Mon 29 Oct 2012
Well, Hurricane/Tropical Storm/Extratropical Cyclone Sandy is currently beating the hell out of the mid-Atlantic, and apparently generating rain from Rock Hill, SC (about 75 miles to my north) all the way to Montreal. In Canada. That is a band about 820 miles wide. Earlier today, the heavy winds extended from Maine to South Carolina’s northern border. Lower Manhattan appears to be underwater. It is all pretty epic.
In all of the screaming and shouting, though, I have heard little about the possible dangers this storm could pose to our economy. Or, for that matter, the global economy. The damages from this storm are going to be spectacular – perhaps the most expensive single event ever, including the Boxing Day Tsunami. I speculate this simply because the storm is hitting the enormously densely populated DC-to-Boston megapolis, which contains a heck of a lot of really expensive real estate (especially by global standards). Far worse storms and events have hit populated areas on this planet, but I am not aware of anything of this magnitude coming ashore in an area this densely populated with high value real estate. Assuming a good bit of this real estate is insured, the insurance industry – and more accurately the reinsurance industry – are looking down the barrel of a really, really bad day. I have no idea who is exposed to what in this event, but I am sure a lot of folks are checking balance sheets to make sure they are not about to have an unable-to-cover-their-exposure kind of day. There has been talk of this sort of problem in the reinsurance industry for a while, but the industry is pretty robust. Last year it took a spectacular (and record) $105 billion in insured losses. I have no idea if Sandy alone will get us there, but it is a single event that could produce a very significant fraction of that total loss record. Those kinds of costs, all at once, are very daunting.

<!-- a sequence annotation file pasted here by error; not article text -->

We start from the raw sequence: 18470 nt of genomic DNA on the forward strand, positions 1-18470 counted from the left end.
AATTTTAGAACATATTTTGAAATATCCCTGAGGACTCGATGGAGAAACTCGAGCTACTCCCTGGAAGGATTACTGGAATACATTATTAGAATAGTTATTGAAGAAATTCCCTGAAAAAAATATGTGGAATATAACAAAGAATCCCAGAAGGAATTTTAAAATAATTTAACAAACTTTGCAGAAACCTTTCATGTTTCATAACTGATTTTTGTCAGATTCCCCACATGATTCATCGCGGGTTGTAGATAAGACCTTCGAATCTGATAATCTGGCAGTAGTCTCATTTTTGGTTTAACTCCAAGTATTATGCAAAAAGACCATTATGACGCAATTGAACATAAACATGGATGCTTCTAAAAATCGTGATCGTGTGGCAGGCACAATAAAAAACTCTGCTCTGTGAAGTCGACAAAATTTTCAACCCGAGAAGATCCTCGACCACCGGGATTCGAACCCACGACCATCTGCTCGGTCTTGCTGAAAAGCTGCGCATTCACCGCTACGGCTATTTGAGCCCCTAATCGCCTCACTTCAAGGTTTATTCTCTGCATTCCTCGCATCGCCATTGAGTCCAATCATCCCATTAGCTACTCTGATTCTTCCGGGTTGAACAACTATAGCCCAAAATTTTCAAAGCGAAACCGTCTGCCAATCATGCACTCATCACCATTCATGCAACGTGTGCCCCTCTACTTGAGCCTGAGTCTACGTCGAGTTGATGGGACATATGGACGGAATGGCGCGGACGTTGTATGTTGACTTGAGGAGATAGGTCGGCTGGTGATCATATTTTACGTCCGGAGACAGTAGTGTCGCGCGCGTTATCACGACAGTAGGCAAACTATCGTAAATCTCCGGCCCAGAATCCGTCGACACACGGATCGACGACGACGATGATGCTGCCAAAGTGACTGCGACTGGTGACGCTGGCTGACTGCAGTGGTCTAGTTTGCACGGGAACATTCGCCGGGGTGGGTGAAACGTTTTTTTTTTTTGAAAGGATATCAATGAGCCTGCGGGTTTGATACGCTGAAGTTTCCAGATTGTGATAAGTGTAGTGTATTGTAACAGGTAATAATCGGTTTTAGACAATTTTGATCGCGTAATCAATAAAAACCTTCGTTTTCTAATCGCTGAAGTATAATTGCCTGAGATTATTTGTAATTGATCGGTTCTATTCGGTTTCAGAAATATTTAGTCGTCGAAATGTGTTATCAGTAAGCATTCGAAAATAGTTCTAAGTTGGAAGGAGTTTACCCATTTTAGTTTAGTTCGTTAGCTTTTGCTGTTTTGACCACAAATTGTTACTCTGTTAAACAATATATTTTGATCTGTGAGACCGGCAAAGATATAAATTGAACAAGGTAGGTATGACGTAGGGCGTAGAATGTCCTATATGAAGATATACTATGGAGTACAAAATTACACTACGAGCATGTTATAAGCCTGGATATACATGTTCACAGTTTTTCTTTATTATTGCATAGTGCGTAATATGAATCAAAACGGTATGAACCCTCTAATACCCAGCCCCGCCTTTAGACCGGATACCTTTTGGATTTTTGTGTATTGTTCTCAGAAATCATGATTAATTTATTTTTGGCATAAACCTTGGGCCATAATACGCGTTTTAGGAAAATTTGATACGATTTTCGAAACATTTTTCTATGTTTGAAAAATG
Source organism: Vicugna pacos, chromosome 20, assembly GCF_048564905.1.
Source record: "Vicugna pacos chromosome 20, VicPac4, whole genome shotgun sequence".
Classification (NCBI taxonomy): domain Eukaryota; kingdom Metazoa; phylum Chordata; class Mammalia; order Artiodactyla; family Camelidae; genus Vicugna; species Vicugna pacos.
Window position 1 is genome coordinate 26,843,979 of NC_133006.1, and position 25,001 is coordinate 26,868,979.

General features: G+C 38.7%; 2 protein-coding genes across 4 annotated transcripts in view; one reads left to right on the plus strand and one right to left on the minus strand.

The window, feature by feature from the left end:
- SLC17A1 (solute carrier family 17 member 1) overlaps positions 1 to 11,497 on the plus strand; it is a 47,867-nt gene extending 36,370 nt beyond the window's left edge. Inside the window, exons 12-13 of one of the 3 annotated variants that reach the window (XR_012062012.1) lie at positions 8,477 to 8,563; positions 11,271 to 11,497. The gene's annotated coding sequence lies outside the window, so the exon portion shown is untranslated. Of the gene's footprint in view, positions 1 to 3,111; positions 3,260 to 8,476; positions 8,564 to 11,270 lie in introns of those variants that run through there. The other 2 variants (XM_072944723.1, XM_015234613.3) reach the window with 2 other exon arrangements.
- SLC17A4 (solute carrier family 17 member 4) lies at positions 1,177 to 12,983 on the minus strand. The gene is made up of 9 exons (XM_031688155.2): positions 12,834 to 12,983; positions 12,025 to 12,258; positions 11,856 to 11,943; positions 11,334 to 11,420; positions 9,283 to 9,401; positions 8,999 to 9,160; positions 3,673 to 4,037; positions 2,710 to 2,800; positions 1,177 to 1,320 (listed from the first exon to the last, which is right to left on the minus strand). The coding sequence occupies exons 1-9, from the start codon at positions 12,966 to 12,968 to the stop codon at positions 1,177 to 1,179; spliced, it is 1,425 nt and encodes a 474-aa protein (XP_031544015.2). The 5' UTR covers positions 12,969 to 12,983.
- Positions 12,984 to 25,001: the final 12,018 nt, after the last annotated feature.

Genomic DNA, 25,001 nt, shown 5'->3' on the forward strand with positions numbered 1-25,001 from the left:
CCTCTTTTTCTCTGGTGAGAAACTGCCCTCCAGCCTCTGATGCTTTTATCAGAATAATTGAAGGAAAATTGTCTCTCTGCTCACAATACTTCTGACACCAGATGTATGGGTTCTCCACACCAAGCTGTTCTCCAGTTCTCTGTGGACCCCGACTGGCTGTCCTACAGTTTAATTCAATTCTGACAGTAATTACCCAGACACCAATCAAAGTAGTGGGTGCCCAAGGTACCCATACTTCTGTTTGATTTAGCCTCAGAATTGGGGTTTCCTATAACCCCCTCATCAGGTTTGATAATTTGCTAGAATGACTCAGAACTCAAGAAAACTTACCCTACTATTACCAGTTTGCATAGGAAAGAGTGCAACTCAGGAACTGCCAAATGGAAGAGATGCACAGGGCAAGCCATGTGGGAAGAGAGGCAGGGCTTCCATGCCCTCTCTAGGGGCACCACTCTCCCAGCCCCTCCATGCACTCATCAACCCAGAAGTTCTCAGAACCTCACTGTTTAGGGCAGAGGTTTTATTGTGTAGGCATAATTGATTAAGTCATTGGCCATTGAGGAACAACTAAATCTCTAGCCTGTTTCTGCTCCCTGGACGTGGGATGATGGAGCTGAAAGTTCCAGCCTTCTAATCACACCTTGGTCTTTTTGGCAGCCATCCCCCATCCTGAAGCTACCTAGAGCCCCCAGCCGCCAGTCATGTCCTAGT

I’m also starting to worry about everyone who did not have flood insurance – which, I am betting, is a lot of people. It costs extra, and many folks don’t have money to spare, so they may have skimped. I doubt any state in Sandy’s path can afford to have entire chunks of productive neighborhoods in such high-value areas be treated in the manner some wards in New Orleans have experienced – i.e. abandonment, bulldozing, etc. Which means somebody is going to have to step in and pay for reconstruction…which means public money, either in state or federal funds.
Finally, the NY Stock Exchange is down, possibly for days. It is screwing up global trading by creating a gap in the trading day – basically, instead of largely continuous trading, there is now a sort of down time where prices close for a while, then pop open again when the next major market opens. It is hard to know the trend in prices during those down periods, which is introducing a little extra uncertainty into markets at the moment. I wonder what that uncertainty is going to cost?
Thanks Sandy. Nice job.